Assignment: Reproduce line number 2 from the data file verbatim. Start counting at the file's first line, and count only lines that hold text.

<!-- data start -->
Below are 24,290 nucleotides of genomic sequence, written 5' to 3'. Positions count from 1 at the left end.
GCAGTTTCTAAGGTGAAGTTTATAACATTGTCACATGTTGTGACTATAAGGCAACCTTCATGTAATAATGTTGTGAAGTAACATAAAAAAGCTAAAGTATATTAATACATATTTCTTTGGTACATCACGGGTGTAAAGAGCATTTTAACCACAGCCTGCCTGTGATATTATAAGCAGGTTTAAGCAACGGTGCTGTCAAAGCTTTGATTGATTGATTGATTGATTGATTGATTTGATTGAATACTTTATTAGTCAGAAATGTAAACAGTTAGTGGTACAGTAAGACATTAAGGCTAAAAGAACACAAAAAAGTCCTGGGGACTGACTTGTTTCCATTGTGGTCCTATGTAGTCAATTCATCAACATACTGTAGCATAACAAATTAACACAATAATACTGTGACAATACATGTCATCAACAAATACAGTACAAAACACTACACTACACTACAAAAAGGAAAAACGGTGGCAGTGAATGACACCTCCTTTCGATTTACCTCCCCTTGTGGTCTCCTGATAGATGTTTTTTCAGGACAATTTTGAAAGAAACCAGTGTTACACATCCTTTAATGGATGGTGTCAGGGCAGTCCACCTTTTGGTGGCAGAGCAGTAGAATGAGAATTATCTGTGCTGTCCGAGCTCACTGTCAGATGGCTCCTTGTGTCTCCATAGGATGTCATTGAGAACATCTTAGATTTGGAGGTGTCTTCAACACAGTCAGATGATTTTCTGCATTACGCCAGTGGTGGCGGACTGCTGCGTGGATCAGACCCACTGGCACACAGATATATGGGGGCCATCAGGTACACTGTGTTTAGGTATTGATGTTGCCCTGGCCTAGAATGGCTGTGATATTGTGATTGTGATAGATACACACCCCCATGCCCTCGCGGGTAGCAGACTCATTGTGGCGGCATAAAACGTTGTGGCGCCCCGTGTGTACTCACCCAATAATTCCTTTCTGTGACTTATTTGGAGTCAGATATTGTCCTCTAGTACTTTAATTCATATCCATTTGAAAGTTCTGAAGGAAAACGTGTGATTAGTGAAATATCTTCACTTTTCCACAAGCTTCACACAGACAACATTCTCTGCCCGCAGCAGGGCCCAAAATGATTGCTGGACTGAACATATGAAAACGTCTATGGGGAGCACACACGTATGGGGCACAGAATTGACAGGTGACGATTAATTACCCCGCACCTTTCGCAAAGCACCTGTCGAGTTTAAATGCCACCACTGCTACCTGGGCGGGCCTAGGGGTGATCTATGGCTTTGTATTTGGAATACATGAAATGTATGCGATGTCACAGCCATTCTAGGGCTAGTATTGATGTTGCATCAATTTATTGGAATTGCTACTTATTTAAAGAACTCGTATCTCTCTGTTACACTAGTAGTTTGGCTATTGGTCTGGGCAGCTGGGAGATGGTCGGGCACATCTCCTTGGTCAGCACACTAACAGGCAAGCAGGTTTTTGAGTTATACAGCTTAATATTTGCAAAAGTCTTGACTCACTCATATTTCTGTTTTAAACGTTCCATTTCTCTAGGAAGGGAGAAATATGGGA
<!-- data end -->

GCAGTTTCTAAGGTGAAGTTTATAACATTGTCACATGTTGTGACTATAAGGCAACCTTCATGTAATAATGTTGTGAAGTAACATAAAAAAGCTAAAGTATATTAATACATATTTCTTTGGTACATCACGGGTGTAAAGAGCATTTTAACCACAGCCTGCCTGTGATATTATAAGCAGGTTTAAGCAACGGTGCTGTCAAAGCTTTGATTGATTGATTGATTGATTGATTGATTTGATTGAATACTTTATTAGTCAGAAATGTAAACAGTTAGTGGTACAGTAAGACATTAAGGCTAAAAGAACACAAAAAAGTCCTGGGGACTGACTTGTTTCCATTGTGGTCCTATGTAGTCAATTCATCAACATACTGTAGCATAACAAATTAACACAATAATACTGTGACAATACATGTCATCAACAAATACAGTACAAAACACTACACTACACTACAAAAAGGAAAAACGGTGGCAGTGAATGACACCTCCTTTCGATTTACCTCCCCTTGTGGTCTCCTGATAGATGTTTTTTCAGGACAATTTTGAAAGAAACCAGTGTTACACATCCTTTAATGGATGGTGTCAGGGCAGTCCACCTTTTGGTGGCAGAGCAGTAGAATGAGAATTATCTGTGCTGTCCGAGCTCACTGTCAGATGGCTCCTTGTGTCTCCATAGGATGTCATTGAGAACATCTTAGATTTGGAGGTGTCTTCAACACAGTCAGATGATTTTCTGCATTACGCCAGTGGTGGCGGACTGCTGCGTGGATCAGACCCACTGGCACACAGATATATGGGGGCCATCAGGTACACTGTGTTTAGGTATTGATGTTGCCCTGGCCTAGAATGGCTGTGATATTGTGATTGTGATAGATACACACCCCCATGCCCTCGCGGGTAGCAGACTCATTGTGGCGGCATAAAACGTTGTGGCGCCCCGTGTGTACTCACCCAATAATTCCTTTCTGTGACTTATTTGGAGTCAGATATTGTCCTCTAGTACTTTAATTCATATCCATTTGAAAGTTCTGAAGGAAAACGTGTGATTAGTGAAATATCTTCACTTTTCCACAAGCTTCACACAGACAACATTCTCTGCCCGCAGCAGGGCCCAAAATGATTGCTGGACTGAACATATGAAAACGTCTATGGGGAGCACACACGTATGGGGCACAGAATTGACAGGTGACGATTAATTACCCCGCACCTTTCGCAAAGCACCTGTCGAGTTTAAATGCCACCACTGCTACCTGGGCGGGCCTAGGGGTGATCTATGGCTTTGTATTTGGAATACATGAAATGTATGCGATGTCACAGCCATTCTAGGGCTAGTATTGATGTTGCATCAATTTATTGGAATTGCTACTTATTTAAAGAACTCGTATCTCTCTGTTACACTAGTAGTTTGGCTATTGGTCTGGGCAGCTGGGAGATGGTCGGGCACATCTCCTTGGTCAGCACACTAACAGGCAAGCAGGTTTTTGAGTTATACAGCTTAATATTTGCAAAAGTCTTGACTCACTCATATTTCTGTTTTAAACGTTCCATTTCTCTAGGAAGGGAGAAATATGGGA